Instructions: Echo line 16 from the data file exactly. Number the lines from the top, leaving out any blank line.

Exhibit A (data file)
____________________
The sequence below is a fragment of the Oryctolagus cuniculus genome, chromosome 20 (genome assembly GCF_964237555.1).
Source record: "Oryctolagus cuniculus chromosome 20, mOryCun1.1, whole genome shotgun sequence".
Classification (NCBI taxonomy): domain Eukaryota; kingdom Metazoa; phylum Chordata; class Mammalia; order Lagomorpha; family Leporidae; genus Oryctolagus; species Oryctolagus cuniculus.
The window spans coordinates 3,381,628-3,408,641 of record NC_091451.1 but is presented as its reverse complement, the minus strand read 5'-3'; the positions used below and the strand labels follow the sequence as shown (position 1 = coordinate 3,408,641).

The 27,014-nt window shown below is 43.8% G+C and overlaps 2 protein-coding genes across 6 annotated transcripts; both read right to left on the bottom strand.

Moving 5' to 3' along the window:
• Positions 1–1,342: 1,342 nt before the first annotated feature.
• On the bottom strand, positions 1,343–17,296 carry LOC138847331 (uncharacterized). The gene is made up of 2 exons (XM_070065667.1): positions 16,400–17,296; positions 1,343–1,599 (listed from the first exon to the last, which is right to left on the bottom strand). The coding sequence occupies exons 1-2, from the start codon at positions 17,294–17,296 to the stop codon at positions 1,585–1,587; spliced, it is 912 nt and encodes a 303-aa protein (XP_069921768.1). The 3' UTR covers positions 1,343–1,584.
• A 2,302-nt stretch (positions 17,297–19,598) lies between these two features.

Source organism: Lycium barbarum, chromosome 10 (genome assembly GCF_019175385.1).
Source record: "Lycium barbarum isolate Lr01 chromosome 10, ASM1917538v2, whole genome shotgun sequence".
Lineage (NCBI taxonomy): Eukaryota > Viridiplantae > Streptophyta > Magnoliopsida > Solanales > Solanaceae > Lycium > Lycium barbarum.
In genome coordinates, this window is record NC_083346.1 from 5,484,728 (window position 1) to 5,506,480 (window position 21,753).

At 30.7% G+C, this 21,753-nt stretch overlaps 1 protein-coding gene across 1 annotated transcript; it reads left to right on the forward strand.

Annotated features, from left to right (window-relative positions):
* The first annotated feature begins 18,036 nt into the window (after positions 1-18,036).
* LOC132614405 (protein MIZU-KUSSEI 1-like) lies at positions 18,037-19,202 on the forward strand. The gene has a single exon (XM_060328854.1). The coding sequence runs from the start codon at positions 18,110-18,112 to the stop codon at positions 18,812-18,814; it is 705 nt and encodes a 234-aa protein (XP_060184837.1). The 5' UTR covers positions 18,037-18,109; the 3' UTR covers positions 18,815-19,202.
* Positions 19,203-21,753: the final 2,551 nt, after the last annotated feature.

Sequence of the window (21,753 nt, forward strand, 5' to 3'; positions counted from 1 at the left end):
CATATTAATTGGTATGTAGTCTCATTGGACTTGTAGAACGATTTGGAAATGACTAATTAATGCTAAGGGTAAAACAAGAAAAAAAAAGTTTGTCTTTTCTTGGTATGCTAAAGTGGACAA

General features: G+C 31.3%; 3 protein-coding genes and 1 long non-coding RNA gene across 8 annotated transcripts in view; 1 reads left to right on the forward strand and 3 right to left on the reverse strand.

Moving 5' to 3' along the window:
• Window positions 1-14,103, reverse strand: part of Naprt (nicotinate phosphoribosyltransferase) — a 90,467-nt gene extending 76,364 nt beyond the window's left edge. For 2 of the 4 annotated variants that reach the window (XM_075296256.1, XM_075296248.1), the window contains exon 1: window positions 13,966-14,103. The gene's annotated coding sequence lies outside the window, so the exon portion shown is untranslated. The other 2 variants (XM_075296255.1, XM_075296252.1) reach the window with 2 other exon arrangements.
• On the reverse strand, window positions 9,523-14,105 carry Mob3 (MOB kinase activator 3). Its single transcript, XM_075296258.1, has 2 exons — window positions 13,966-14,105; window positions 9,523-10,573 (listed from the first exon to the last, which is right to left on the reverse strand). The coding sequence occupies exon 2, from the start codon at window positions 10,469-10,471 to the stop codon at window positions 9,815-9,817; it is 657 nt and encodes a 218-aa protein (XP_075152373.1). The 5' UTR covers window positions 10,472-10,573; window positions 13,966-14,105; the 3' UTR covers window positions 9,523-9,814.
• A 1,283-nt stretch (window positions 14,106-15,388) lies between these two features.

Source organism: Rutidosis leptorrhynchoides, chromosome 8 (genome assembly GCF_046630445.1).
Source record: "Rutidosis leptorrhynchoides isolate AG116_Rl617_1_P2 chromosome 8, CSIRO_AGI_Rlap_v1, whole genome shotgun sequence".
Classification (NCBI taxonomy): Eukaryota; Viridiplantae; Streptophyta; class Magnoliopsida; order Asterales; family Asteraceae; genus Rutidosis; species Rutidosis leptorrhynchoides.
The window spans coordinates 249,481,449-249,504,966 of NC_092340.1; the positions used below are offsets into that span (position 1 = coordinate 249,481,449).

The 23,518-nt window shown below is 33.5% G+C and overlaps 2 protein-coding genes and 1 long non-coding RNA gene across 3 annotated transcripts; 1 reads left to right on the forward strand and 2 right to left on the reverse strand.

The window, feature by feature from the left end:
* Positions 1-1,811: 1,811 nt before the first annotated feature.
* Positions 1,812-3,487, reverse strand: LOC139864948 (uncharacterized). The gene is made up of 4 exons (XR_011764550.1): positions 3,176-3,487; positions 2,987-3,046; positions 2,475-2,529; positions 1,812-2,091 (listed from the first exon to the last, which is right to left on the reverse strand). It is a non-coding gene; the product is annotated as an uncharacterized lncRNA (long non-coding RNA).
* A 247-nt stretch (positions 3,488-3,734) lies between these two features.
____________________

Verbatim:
* The first annotated feature begins 18,036 nt into the window (after positions 1-18,036).